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Overvoltage protection devices provide the best surge protection, and selecting the right protection devices can significantly protect sensitive electronics such as computers, stereos and home theater devices. Fortunately, you do not have to be an electrician to make an informed decision. People just need to know the difference between a multiple socket and a surge protector, how to understand the different levels of protection that various surge protectors offer, and some additional features that are also useful.

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Most of us have more equipment than outlets, so you’ll probably find a surge behind most televisions and desks. However, not all surge protectors are similar and some even put their equipment at risk. We talked to an electrician about how to differentiate between good and evil and how to use them safely.

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What is a surge protector?

Before proceeding with the discussions, we first want to define what surge protection and its benefits are. Overvoltage protection is essentially an electrical device used to protect equipment from dropping and overvoltage. If an unwanted supply voltage is applied to your device, the overvoltage protection blocks the device. To adjust the power increase is the sudden increase in energy that can cause overwhelming damage to your equipment.

Normal power supplies and outputs are not adequately protected against overvoltages. If you have surge-protectors installed in your power supplies, you do not have to worry about your safety in your. A big advantage of overvoltage protection devices is that they protect your devices from surges caused by lightning and short circuits. They also act as bridges between devices that use power and input power.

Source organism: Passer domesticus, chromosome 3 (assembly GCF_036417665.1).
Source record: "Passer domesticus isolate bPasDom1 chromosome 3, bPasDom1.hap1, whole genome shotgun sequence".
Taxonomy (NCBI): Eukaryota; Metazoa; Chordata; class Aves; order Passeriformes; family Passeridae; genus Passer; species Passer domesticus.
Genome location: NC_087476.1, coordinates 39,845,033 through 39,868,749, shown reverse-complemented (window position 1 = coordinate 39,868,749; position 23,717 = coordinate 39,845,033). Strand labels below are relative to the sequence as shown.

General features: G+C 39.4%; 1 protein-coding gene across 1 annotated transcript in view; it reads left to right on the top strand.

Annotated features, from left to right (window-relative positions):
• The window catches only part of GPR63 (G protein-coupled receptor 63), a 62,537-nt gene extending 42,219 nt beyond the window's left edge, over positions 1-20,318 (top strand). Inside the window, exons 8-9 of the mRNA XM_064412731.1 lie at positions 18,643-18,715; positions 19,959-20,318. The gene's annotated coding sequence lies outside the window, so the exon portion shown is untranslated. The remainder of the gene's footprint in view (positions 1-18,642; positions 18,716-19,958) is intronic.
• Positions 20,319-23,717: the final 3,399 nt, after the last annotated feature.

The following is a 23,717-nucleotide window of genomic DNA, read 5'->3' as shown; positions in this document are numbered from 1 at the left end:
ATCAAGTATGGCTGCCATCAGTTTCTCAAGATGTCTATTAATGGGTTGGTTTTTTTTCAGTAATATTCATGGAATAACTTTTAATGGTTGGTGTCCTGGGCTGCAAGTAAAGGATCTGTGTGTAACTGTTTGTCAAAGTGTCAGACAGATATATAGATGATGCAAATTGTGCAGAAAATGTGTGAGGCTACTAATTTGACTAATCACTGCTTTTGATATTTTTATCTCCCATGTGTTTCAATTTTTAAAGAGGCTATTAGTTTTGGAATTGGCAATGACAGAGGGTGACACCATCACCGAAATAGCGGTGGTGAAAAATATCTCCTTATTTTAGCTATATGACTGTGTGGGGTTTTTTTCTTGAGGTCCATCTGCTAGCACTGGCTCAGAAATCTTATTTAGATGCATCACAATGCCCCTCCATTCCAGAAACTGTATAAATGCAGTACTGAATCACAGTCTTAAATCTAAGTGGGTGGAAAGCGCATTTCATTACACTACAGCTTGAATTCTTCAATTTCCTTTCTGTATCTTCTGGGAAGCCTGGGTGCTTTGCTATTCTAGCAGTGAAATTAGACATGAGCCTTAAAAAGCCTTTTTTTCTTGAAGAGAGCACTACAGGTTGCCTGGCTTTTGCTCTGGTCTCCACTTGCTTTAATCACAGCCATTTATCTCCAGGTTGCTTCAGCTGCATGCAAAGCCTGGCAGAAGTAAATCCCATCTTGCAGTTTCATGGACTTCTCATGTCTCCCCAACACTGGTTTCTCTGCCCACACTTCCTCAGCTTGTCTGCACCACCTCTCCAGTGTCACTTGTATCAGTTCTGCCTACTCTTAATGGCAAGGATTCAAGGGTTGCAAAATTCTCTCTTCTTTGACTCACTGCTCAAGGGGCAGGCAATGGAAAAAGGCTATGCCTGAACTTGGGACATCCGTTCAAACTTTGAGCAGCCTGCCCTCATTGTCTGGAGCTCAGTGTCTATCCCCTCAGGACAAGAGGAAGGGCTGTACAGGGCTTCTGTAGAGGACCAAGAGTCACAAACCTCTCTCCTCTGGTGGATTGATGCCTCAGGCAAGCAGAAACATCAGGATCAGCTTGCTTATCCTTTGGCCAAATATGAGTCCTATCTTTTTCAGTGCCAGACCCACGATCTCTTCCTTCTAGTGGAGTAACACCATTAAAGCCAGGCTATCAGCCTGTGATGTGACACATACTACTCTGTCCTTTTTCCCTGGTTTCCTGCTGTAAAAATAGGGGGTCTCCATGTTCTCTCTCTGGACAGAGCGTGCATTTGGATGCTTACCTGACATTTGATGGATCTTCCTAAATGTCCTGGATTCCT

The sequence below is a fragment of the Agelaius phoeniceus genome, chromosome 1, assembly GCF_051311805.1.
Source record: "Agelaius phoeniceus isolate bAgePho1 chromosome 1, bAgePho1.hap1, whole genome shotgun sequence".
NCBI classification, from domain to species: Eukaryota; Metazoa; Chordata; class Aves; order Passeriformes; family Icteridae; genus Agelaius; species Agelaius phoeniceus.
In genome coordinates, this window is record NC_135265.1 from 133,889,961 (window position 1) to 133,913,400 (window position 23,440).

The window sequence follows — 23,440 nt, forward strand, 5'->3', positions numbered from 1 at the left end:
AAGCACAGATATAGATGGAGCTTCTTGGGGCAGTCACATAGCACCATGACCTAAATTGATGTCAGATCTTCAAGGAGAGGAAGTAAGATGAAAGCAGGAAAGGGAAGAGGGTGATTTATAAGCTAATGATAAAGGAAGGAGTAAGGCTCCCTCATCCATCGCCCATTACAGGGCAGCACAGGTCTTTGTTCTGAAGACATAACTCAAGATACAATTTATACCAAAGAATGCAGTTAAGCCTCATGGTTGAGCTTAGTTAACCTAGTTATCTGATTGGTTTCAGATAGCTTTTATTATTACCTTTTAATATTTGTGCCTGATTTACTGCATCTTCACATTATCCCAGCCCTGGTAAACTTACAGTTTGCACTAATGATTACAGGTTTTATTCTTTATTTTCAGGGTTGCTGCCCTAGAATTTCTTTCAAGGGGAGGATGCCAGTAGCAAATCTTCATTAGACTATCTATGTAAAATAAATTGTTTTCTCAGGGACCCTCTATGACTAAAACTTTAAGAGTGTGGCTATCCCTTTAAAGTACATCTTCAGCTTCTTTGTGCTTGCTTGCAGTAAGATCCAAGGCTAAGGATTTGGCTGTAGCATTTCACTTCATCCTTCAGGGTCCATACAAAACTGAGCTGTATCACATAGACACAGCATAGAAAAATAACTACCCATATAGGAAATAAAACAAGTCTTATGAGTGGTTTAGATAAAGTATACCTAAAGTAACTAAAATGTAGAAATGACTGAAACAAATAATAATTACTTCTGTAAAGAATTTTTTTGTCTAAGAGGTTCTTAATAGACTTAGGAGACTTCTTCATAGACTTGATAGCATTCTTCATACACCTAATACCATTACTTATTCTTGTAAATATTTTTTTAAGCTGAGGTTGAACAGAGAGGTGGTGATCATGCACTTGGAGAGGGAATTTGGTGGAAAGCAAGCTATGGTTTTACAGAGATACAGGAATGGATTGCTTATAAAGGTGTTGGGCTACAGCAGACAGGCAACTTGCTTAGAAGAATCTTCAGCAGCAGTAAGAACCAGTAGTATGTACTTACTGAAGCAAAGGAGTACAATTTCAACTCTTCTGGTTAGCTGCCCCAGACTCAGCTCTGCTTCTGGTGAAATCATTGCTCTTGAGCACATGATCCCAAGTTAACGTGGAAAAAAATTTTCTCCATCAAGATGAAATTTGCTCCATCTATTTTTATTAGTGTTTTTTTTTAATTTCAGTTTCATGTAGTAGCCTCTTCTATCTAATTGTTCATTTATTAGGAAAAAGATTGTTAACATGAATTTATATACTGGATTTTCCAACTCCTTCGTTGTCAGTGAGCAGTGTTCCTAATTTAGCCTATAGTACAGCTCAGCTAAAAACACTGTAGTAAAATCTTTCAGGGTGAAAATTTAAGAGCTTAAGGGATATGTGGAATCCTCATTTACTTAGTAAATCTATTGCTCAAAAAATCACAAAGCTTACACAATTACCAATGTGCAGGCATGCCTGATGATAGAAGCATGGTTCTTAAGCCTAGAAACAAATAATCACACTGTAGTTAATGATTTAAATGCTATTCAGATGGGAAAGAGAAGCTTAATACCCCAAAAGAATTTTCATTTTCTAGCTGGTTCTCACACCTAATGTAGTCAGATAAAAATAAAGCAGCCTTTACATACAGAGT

What is a Surge Protector?

A surge-protector is designed to protect any device with a standard AC plug from damaging power surges and disruptive line noise transferred through the electrical wall outlet. A surge protector may have a long power cord or it may plug directly into the wall, and it usually has multiple outlets for connecting equipment. Some surge protectors also include protection for phone/modem lines, network (Ethernet) connections, and coaxial connections for cable, antenna, or satellite TV reception.

Be careful not to confuse a surge-protector with a power strip. They look very similar, but a power strip provides only an extension cord and additional outlets, with no protection against surges and line noise.

As far as lightning rods are concerned, this does not work. The first band is triggered when one second is connected and used. In theory, power strip can be plugged into a string, as they are not protected by over-voltage, but I strongly recommend. Do you remember “A Christmas Story” when all the cables were plugged in and a fuse was blown? Yes, it is something like that, except that the circuit overload can create the ignition source of an electric fire.

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